China’s Balloon-Size Blunder Is a Huge Opportunity
Beijing has given the United States a rare opportunity to rally public concern and build international solidarity.
In the pre-balloon era, China was busily engaged in a charm offensive. Following October’s Communist Party congress, at which Xi Jinping won an unprecedented third term in office, Beijing made moves to stifle the combative and confrontational group of diplomats known as wolf warriors. Xi hosted German Chancellor Olaf Scholz in the capital, and condemned Russia’s threats to use nuclear weapons in Ukraine. The tone of China’s leading diplomats noticeably softened. Vice Premier Liu He, meeting with corporate executives in Davos, Switzerland, emphasized that China was back and open for business. And for the first time in almost six years, Xi planned to host a U.S. secretary of state in China.
Then a Chinese spy balloon drifted across the U.S., and into America’s consciousness. The very brazenness of the act upended Beijing’s carefully tended diplomatic campaign and forced it into damage-control mode. At the same time, the balloon handed the United States, already engaged in heightened competition with China, a rare opportunity to rally both public concern and international solidarity.
Xi and his team must wish it weren’t so. Even before an F-22 fired a Sidewinder missile into the Chinese airship off the South Carolina coast, Beijing’s miscalculation was clear. Secretary of State Antony Blinken postponed his visit, the Biden administration denounced the violation of American sovereignty, and Republicans alternately blamed Beijing for launching the balloon and Biden for not downing it sooner. Now the United States has shot down three more airborne objects—possibly balloons, potentially Chinese, perhaps engaged in espionage—over Alaska, Canada, and Lake Huron, galvanizing further attention. Whether a product of hubris or incompetence, the Chinese-spy-balloon affair has derailed Beijing’s charm offensive and raised grave suspicions among Americans.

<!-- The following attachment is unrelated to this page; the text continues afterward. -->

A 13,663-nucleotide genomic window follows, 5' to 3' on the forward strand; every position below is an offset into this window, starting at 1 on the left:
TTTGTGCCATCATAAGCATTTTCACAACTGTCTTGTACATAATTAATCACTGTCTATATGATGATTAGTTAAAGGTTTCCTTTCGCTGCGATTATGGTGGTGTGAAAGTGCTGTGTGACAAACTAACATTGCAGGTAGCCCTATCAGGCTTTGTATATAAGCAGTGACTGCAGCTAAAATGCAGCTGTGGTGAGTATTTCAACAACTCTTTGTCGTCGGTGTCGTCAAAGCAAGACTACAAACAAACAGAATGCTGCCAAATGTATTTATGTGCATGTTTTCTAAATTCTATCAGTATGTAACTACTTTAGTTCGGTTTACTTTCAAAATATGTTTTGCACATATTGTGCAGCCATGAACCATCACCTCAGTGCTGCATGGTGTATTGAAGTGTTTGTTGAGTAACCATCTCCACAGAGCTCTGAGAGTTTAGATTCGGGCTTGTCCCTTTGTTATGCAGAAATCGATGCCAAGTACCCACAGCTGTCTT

And not only, it turns out, among Americans. Soon after the first balloon appeared over Montana, a second one was detected floating across Latin America. Beijing claimed that it, like the first, was simply an errant meteorological airship blown off course—but apologized for violating Costa Rica’s airspace nevertheless. Taiwan then reported that it had been subject to dozens of spy-balloon overflights in recent years, and Japan launched an investigation to identify potential Chinese intrusions in its airspace. London began a security review and warned that balloons may have crossed British territory, while NATO Secretary General Jens Stoltenberg observed that the spy balloon “confirms a pattern of Chinese behavior,” requiring allies to “step up what we do to protect ourselves.”
In recent years, U.S. policy makers and politicians have tried to raise public awareness of the challenge posed by China. Beijing wishes to revise the international order, they’ve argued, in accordance with its own vision of autocratic rule. China’s economic and technological power radiates illiberalism and creates national-security threats. Beijing steals intellectual property, conducts cyberattacks, and is building a world-class military. The United States and its partners must, policy makers have said, gird for long-term competition against a formidable adversary—a task made far more complex by our deep economic interdependence.
Their warnings have been only partially heeded. Americans have, according to polls, become somewhat more concerned about China in recent years, but it does not top their priority list. Allies and partners have grown more skeptical of Chinese intentions, and more interested in working with America to resist them, but they also wish to avoid any confrontation with Beijing. Here the balloon stunt—visible, politically salient, and transfixing—provides an opportunity.